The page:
The emergency exit size requirements will vary depending on the building codes. There are exits for the buildings, airplanes and various other establishments. This means the specs and requirements will differ. The following are the specs for emergency exits in workplaces.
Number of Emergency Exits Required
A workplace usually needs to have at least two exits. This is to allow employees to make quick exits. However the number of exits should also be determined by the number of employees and the dimensions of the edifice. The arrangement of the building should also be determined.
The ceilings have to be at 7 ft 6 in high. Access has to be at least 28 inches wide. This is for every point.
The exit must be as far away from each other as practically possible. Whatever the emergency exit sizes may be, the spacing will be important. The reason is that in case one exit gets clogged by smoke, the other one may still be used.
A single emergency exit may be used if all the employees can get to
it quickly and safely. The size of the exit, however, should be sufficient for people to get through easily. If there’s only one exit, the exit width and the exit discharge need to be as wide as the exit access at the very least.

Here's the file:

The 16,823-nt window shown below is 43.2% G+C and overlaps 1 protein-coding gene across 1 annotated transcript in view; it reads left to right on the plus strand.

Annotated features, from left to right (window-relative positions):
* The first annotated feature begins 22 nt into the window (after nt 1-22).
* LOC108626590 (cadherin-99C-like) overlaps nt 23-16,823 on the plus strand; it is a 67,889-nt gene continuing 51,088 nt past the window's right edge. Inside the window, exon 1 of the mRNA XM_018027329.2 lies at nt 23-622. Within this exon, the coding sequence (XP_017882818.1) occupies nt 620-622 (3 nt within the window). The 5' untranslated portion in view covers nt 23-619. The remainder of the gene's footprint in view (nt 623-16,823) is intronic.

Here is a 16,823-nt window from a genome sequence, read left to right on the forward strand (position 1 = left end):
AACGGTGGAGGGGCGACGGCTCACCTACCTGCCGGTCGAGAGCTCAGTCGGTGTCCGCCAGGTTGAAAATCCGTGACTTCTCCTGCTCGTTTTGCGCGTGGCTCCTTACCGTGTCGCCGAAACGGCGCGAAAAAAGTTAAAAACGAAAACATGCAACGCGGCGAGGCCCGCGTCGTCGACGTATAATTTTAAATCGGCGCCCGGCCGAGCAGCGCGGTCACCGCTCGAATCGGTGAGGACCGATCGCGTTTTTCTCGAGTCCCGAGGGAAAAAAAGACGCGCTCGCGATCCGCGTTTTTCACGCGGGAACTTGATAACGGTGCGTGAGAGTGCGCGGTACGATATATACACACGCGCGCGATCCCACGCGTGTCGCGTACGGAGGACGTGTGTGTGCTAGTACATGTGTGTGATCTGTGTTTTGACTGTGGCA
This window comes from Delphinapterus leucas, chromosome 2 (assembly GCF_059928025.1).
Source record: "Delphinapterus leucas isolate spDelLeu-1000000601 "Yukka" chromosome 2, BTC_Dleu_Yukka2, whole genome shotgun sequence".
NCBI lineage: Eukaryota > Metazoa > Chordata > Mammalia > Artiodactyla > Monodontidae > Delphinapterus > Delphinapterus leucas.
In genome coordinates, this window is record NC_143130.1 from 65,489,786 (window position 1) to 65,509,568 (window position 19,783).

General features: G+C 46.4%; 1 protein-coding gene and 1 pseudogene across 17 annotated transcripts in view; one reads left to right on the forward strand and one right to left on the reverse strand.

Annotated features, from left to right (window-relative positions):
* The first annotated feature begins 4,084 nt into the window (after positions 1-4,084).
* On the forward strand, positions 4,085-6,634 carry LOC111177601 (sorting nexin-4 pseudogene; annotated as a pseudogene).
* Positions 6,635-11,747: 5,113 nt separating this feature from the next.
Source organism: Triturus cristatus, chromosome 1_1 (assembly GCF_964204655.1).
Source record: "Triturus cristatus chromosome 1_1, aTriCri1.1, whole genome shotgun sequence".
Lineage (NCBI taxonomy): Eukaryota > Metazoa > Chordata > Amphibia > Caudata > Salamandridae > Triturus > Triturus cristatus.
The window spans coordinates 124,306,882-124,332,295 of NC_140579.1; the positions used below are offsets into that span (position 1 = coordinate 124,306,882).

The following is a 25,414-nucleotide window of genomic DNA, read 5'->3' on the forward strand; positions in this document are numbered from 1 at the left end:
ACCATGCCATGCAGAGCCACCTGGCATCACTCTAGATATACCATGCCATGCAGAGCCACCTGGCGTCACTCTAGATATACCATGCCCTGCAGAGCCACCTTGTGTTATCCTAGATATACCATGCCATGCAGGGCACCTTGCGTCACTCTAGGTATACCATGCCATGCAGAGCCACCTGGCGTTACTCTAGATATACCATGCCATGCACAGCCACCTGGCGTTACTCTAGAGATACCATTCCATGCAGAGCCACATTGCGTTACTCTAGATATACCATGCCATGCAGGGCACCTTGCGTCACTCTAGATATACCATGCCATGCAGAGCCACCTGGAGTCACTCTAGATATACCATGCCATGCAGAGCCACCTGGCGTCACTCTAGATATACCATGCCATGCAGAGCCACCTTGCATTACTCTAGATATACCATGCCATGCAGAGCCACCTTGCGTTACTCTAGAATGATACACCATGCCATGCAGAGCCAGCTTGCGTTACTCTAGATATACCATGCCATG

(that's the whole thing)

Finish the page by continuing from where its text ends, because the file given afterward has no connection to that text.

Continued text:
The exit routes need to be permanent components of the building. All the exit places need to end up onto a street. It can also lead to a walkway, open space or refuge area. In addition, the emergency exit size should be big enough to allow the occupants to leave comfortably.
If the exit stairs must continue past the level where the exit discharge is, it must be interrupted by partitions. All the doors, no matter what their width is, have to be unlocked inside. The door must be devoid of any alarms that could impede its use in the event the alarm fails to work.
The side hinged doors need to be connected to exit rooms. The doors have to swing at the direction of exit travel provided the room is prone to hazards. The same rule applies if more than fifty people are in the room.
In addition, the exits must be able to support the maximum occupant load allowed for the floor. The exit route capacity should not decrease in the exit direction to the discharge.
The emergency exit sizes shown here are for workplaces in the US only. The ones in other areas may differ.